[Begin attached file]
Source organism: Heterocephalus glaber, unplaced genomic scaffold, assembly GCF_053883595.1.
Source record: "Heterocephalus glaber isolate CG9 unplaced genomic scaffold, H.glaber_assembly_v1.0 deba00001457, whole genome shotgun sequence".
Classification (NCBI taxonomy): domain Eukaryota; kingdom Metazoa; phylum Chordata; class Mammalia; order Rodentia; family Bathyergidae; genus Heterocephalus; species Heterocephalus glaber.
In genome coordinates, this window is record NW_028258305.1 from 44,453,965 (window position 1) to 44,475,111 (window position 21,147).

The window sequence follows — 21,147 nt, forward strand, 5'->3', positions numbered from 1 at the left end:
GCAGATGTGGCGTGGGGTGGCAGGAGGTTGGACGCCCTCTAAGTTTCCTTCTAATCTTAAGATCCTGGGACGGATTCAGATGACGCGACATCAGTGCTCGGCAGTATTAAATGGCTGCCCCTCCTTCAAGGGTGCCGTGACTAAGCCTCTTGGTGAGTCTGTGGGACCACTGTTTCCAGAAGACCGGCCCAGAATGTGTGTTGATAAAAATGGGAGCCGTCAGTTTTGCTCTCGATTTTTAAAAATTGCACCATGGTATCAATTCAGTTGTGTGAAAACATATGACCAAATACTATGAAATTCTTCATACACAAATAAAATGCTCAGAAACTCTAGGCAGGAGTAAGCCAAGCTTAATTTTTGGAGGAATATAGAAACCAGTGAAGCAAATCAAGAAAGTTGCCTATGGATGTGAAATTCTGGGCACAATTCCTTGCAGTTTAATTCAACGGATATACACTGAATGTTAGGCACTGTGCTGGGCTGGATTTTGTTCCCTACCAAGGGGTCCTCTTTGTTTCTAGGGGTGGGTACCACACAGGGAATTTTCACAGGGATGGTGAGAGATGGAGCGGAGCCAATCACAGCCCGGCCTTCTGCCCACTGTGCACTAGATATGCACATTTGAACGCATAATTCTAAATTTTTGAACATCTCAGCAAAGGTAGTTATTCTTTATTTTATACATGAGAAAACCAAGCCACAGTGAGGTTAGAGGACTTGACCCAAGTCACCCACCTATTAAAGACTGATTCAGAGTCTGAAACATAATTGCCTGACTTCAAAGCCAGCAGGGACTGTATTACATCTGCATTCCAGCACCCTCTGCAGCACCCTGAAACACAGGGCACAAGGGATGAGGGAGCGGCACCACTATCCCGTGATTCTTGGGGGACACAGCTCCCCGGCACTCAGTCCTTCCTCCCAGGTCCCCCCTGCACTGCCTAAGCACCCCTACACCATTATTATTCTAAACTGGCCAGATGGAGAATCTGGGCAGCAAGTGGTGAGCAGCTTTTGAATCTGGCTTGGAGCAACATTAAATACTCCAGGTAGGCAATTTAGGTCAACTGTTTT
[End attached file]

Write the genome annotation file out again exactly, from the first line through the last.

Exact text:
Source organism: Heterocephalus glaber, unplaced genomic scaffold, assembly GCF_053883595.1.
Source record: "Heterocephalus glaber isolate CG9 unplaced genomic scaffold, H.glaber_assembly_v1.0 deba00001457, whole genome shotgun sequence".
Classification (NCBI taxonomy): domain Eukaryota; kingdom Metazoa; phylum Chordata; class Mammalia; order Rodentia; family Bathyergidae; genus Heterocephalus; species Heterocephalus glaber.
In genome coordinates, this window is record NW_028258305.1 from 44,453,965 (window position 1) to 44,475,111 (window position 21,147).

The window sequence follows — 21,147 nt, forward strand, 5'->3', positions numbered from 1 at the left end:
GCAGATGTGGCGTGGGGTGGCAGGAGGTTGGACGCCCTCTAAGTTTCCTTCTAATCTTAAGATCCTGGGACGGATTCAGATGACGCGACATCAGTGCTCGGCAGTATTAAATGGCTGCCCCTCCTTCAAGGGTGCCGTGACTAAGCCTCTTGGTGAGTCTGTGGGACCACTGTTTCCAGAAGACCGGCCCAGAATGTGTGTTGATAAAAATGGGAGCCGTCAGTTTTGCTCTCGATTTTTAAAAATTGCACCATGGTATCAATTCAGTTGTGTGAAAACATATGACCAAATACTATGAAATTCTTCATACACAAATAAAATGCTCAGAAACTCTAGGCAGGAGTAAGCCAAGCTTAATTTTTGGAGGAATATAGAAACCAGTGAAGCAAATCAAGAAAGTTGCCTATGGATGTGAAATTCTGGGCACAATTCCTTGCAGTTTAATTCAACGGATATACACTGAATGTTAGGCACTGTGCTGGGCTGGATTTTGTTCCCTACCAAGGGGTCCTCTTTGTTTCTAGGGGTGGGTACCACACAGGGAATTTTCACAGGGATGGTGAGAGATGGAGCGGAGCCAATCACAGCCCGGCCTTCTGCCCACTGTGCACTAGATATGCACATTTGAACGCATAATTCTAAATTTTTGAACATCTCAGCAAAGGTAGTTATTCTTTATTTTATACATGAGAAAACCAAGCCACAGTGAGGTTAGAGGACTTGACCCAAGTCACCCACCTATTAAAGACTGATTCAGAGTCTGAAACATAATTGCCTGACTTCAAAGCCAGCAGGGACTGTATTACATCTGCATTCCAGCACCCTCTGCAGCACCCTGAAACACAGGGCACAAGGGATGAGGGAGCGGCACCACTATCCCGTGATTCTTGGGGGACACAGCTCCCCGGCACTCAGTCCTTCCTCCCAGGTCCCCCCTGCACTGCCTAAGCACCCCTACACCATTATTATTCTAAACTGGCCAGATGGAGAATCTGGGCAGCAAGTGGTGAGCAGCTTTTGAATCTGGCTTGGAGCAACATTAAATACTCCAGGTAGGCAATTTAGGTCAACTGTTTT